Highly Trusting People Better Lie Detectors

Contrary to our intuition, research suggests that more trusting people are better than cynics at detecting when others are lying.

Contrary to our intuition, research suggests that more trusting people are better than cynics at detecting when others are lying.

Humans can be an untrusting race. People are often very cynical about human nature, tending to think that strangers will happily lie to us if there is something in it for them.

We intuitive believe that being cynical is an advantage in detecting lies. Or so Nancy Carter and J. Mark Weber found when they asked a group of MBA students whether people high or low in trust would be better at detecting lies in others (Carter & Weber, 2010).

The results were as we’d expect: 85% thought low trusters are better than high trusters at lie detection.

Is this the right answer though? Are low-trusters really better at detecting lies?

Liar liar

Carter and Weber weren’t so sure, so they measured how trusting 29 participants were and had them watch videos of a staged job interview.

In these videos, interviewees had been told to do their best to get the job, but half were told to tell three lies in the process.

These videos were then shown to participants who rated the honesty of the interviewees, along with how likely they would be to hire them.

Surprisingly, it was those highest in trusting others that emerged as the superstar lie detectors. High trusters were more sensitive to deceit and more accurate at detecting which of the interviewees were lying.

Contrary to our expectations it was those low in trusting others who performed worst. They were least accurate at spotting liars and most likely to hire one of the interviewees who had been lying.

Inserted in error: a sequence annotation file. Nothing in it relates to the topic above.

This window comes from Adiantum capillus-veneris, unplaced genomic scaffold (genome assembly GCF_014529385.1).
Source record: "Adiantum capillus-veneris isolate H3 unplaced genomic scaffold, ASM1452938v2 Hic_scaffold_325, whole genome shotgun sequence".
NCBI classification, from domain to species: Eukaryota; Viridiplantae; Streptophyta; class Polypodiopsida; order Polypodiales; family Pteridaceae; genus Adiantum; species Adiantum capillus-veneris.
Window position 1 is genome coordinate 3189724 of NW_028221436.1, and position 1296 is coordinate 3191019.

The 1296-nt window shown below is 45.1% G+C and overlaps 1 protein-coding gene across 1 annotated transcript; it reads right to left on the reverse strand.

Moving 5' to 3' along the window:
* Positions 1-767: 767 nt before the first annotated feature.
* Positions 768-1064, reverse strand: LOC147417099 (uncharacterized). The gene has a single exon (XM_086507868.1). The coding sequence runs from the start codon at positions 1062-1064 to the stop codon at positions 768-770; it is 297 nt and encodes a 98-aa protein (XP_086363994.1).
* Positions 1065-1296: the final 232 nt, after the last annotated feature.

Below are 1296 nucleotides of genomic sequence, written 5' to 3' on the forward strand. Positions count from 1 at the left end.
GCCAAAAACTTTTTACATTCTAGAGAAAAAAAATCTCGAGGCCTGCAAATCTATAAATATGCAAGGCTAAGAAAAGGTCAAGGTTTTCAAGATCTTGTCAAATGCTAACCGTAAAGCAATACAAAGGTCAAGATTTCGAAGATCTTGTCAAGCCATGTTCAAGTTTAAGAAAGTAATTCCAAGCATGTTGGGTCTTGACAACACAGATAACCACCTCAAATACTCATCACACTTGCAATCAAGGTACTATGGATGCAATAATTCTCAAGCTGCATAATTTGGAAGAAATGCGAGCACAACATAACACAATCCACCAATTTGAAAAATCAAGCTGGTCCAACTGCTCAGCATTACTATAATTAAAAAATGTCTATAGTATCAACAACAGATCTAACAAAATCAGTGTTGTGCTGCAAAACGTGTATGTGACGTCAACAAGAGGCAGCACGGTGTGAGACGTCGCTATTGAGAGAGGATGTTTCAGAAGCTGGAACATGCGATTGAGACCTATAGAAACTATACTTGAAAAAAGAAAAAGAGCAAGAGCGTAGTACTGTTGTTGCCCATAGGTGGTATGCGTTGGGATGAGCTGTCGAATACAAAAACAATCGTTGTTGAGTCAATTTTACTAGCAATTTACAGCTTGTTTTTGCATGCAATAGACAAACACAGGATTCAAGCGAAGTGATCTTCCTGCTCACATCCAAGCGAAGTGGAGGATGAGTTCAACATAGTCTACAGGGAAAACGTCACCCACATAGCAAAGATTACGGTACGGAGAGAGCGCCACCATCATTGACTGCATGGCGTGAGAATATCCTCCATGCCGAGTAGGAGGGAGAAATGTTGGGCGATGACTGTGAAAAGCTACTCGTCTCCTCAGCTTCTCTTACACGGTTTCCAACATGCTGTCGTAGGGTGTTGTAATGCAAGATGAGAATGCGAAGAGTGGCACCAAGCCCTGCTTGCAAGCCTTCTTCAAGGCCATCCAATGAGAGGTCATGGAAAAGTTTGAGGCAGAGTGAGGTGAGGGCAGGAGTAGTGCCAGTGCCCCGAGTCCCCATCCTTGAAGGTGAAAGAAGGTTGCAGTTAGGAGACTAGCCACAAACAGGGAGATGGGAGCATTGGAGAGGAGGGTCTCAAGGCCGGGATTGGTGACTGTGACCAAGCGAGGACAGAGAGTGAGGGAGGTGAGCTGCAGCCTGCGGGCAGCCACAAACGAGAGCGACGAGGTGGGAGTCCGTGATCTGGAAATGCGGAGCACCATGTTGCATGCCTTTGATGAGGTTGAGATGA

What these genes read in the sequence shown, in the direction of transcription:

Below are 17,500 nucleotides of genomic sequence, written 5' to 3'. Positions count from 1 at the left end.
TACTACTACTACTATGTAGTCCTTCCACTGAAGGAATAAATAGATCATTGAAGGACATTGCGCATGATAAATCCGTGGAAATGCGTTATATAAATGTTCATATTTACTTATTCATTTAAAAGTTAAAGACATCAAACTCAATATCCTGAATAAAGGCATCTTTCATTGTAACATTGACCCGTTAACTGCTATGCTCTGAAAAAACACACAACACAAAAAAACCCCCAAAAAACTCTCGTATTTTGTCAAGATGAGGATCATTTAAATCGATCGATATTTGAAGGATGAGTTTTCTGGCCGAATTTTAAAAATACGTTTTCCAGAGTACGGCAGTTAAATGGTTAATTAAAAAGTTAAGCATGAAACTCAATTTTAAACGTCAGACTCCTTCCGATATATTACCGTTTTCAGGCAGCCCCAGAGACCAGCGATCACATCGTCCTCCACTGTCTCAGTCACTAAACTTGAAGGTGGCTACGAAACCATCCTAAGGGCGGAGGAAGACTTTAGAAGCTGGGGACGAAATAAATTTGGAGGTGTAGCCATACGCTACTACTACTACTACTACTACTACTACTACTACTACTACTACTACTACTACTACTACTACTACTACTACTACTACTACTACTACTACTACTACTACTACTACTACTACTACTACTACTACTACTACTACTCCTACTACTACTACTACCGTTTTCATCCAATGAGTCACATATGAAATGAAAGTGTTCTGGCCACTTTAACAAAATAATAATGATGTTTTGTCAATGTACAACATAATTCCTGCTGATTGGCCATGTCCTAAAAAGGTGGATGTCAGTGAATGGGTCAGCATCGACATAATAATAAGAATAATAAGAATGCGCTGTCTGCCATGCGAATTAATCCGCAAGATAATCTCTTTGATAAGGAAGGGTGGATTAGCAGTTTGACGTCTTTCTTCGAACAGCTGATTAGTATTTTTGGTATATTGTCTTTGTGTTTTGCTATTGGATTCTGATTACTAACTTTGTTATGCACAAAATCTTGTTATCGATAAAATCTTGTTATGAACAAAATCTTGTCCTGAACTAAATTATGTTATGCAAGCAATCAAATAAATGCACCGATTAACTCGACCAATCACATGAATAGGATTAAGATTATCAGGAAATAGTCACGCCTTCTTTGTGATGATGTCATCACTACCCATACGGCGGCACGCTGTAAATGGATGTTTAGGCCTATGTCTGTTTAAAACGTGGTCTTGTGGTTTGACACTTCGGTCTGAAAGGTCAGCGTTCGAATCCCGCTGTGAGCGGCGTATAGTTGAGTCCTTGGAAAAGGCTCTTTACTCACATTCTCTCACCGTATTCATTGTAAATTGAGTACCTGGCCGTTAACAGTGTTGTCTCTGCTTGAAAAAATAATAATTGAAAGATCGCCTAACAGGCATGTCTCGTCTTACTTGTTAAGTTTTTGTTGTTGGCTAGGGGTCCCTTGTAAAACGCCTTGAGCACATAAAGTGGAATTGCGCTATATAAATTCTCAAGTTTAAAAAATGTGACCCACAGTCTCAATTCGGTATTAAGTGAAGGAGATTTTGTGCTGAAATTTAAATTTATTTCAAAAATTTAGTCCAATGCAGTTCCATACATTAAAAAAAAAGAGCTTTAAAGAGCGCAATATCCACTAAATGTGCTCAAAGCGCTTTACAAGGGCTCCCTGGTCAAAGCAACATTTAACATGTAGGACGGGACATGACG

It seemed that the high-trusters were more likely to pay attention to the classic signs of lying, which include fidgeting and changes in vocal intonation and quality.

This leaves us with a counter-intuitive finding to explain: high-trusters, rather than being poor at spotting lies, actually outperform their less trusting counterparts. We’d expect low trusters to be more on the lookout for deceptive behaviour and yet they don’t perform as well as those who are more trusting.

What is going on? Why is our intuition so wrong?

Social intelligence

Although this research can’t tell us why—it only gives us the result—it does suggest a couple of reasons why high-trusters might be better at detecting lies:

  1. Sensitivity: People may become more trusting of others because they are sensitive to lies. Since they are better able to detect them, they have to worry less about being duped.
  2. Risk-taking: On the other hand, through taking social risks, some people may learn how to detect lies more accurately. Those who don’t practice because they never take any social risks, never learn how to discern lie from truth.

On top of these two factors we also have to take into account people’s innate ability. Some people are naturally gifted at reading body language and have higher social intelligence, while others have to work more at it.

Risk and reward

Whatever the explanation, it emphasizes how automatically trusting others—sometimes without due cause—can be beneficial.  The problem for the low truster is that without trusting strangers a little, it’s very hard to take social risks.

Say you are invited out by someone you hardly know to a restaurant. Refusing on the basis that they must have some evil ulterior motive might be safer, but you might miss out on a great new friend.

The same goes in business. Trust is the basis for commercial relationships: good deals rely on both parties doing their bit, often without knowing that much about each other. A business person who doesn’t trust anyone will find it harder to succeed.

While low trusters avoid being duped they also miss out on potential opportunities. High trusters, on the other hand, get the best of both worlds: they frequently spot when someone is lying to them, and they are able to take social risks earlier in the relationship and so can reap the rewards, whether social or financial.

Image credit: Mohamed Hussain

Author: Dr Jeremy Dean

Psychologist, Jeremy Dean, PhD is the founder and author of PsyBlog. He holds a doctorate in psychology from University College London and two other advanced degrees in psychology. He has been writing about scientific research on PsyBlog since 2004.

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